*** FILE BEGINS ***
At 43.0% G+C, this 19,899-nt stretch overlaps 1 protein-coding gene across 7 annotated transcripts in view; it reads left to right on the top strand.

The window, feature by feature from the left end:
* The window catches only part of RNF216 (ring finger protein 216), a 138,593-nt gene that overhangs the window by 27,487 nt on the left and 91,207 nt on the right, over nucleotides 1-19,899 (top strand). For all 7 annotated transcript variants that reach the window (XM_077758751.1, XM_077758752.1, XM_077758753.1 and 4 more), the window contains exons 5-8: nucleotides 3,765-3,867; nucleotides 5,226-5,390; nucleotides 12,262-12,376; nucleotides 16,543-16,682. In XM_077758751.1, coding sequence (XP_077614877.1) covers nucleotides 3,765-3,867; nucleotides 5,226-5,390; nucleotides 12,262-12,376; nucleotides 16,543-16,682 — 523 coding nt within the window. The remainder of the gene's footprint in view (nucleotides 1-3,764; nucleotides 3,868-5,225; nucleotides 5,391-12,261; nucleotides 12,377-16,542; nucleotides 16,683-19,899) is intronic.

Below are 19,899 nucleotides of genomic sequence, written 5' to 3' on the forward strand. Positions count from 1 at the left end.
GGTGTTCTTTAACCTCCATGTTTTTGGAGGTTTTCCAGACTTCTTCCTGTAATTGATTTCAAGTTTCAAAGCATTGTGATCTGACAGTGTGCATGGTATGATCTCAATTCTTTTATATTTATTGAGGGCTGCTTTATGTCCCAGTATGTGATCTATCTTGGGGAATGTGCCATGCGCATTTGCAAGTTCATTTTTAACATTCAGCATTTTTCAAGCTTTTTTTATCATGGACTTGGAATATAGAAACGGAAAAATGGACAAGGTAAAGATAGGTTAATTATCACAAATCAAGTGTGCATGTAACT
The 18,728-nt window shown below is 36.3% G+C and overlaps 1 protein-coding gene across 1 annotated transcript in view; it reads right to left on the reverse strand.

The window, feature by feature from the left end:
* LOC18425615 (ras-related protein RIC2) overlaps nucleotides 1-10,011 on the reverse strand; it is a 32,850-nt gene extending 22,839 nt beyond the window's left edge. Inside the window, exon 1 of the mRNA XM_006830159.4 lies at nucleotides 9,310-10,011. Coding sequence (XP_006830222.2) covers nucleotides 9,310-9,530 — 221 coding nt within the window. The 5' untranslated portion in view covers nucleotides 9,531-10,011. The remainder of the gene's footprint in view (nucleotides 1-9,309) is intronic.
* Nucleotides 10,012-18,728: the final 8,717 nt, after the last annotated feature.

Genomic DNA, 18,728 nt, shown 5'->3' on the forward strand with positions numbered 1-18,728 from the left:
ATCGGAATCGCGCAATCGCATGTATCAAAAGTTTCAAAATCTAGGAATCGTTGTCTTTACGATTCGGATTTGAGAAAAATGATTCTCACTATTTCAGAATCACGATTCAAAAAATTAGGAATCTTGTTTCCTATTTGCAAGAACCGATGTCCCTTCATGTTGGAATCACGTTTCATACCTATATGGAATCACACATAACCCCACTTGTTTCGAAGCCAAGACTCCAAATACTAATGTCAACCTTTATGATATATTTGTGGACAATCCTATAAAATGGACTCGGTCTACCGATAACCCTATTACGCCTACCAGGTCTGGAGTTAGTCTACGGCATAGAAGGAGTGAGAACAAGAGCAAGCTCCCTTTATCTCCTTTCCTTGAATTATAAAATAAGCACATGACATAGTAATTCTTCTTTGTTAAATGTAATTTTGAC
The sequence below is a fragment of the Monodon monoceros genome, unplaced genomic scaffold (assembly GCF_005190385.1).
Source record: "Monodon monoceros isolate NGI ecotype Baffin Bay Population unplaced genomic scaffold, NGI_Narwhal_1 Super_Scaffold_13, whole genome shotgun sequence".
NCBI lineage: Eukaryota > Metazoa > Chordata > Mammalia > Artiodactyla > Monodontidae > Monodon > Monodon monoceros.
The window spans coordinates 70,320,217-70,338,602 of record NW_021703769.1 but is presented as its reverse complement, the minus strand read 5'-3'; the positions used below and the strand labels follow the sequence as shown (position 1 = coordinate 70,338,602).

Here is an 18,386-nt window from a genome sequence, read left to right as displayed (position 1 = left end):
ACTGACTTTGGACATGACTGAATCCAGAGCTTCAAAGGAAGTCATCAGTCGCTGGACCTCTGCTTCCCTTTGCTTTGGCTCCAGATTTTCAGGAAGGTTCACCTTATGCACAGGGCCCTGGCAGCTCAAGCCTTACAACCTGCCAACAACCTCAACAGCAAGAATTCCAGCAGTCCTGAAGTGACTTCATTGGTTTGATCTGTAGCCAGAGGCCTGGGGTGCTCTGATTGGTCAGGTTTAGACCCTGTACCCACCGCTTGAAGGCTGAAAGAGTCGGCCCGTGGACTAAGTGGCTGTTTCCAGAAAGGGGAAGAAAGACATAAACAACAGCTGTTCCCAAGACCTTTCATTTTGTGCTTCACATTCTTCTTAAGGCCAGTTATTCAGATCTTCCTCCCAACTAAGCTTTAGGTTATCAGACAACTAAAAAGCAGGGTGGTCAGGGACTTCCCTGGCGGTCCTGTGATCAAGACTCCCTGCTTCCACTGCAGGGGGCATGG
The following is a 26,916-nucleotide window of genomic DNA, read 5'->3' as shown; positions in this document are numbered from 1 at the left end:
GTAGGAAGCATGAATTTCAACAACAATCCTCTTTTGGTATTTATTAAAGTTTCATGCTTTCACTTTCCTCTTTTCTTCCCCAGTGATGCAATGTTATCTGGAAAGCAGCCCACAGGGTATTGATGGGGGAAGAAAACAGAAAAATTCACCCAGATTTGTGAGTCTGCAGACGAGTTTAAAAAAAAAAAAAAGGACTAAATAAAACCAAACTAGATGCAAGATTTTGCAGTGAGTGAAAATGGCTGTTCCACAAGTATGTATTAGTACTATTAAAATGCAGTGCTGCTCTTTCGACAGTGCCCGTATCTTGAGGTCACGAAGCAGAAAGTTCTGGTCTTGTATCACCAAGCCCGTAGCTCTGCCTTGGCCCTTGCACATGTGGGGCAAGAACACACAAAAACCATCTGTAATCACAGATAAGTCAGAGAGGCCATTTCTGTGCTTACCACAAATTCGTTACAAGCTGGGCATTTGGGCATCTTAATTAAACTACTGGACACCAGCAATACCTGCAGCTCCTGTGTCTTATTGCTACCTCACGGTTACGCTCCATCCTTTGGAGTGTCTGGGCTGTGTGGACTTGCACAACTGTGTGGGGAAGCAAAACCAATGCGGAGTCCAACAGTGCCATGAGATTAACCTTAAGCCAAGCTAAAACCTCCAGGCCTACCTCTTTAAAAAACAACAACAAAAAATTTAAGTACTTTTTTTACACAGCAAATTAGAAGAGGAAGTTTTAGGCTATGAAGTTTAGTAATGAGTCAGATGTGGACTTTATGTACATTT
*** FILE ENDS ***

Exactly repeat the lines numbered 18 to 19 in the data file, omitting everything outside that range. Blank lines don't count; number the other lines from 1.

The following is a 26,916-nucleotide window of genomic DNA, read 5'->3' as shown; positions in this document are numbered from 1 at the left end:
GTAGGAAGCATGAATTTCAACAACAATCCTCTTTTGGTATTTATTAAAGTTTCATGCTTTCACTTTCCTCTTTTCTTCCCCAGTGATGCAATGTTATCTGGAAAGCAGCCCACAGGGTATTGATGGGGGAAGAAAACAGAAAAATTCACCCAGATTTGTGAGTCTGCAGACGAGTTTAAAAAAAAAAAAAAGGACTAAATAAAACCAAACTAGATGCAAGATTTTGCAGTGAGTGAAAATGGCTGTTCCACAAGTATGTATTAGTACTATTAAAATGCAGTGCTGCTCTTTCGACAGTGCCCGTATCTTGAGGTCACGAAGCAGAAAGTTCTGGTCTTGTATCACCAAGCCCGTAGCTCTGCCTTGGCCCTTGCACATGTGGGGCAAGAACACACAAAAACCATCTGTAATCACAGATAAGTCAGAGAGGCCATTTCTGTGCTTACCACAAATTCGTTACAAGCTGGGCATTTGGGCATCTTAATTAAACTACTGGACACCAGCAATACCTGCAGCTCCTGTGTCTTATTGCTACCTCACGGTTACGCTCCATCCTTTGGAGTGTCTGGGCTGTGTGGACTTGCACAACTGTGTGGGGAAGCAAAACCAATGCGGAGTCCAACAGTGCCATGAGATTAACCTTAAGCCAAGCTAAAACCTCCAGGCCTACCTCTTTAAAAAACAACAACAAAAAATTTAAGTACTTTTTTTACACAGCAAATTAGAAGAGGAAGTTTTAGGCTATGAAGTTTAGTAATGAGTCAGATGTGGACTTTATGTACATTT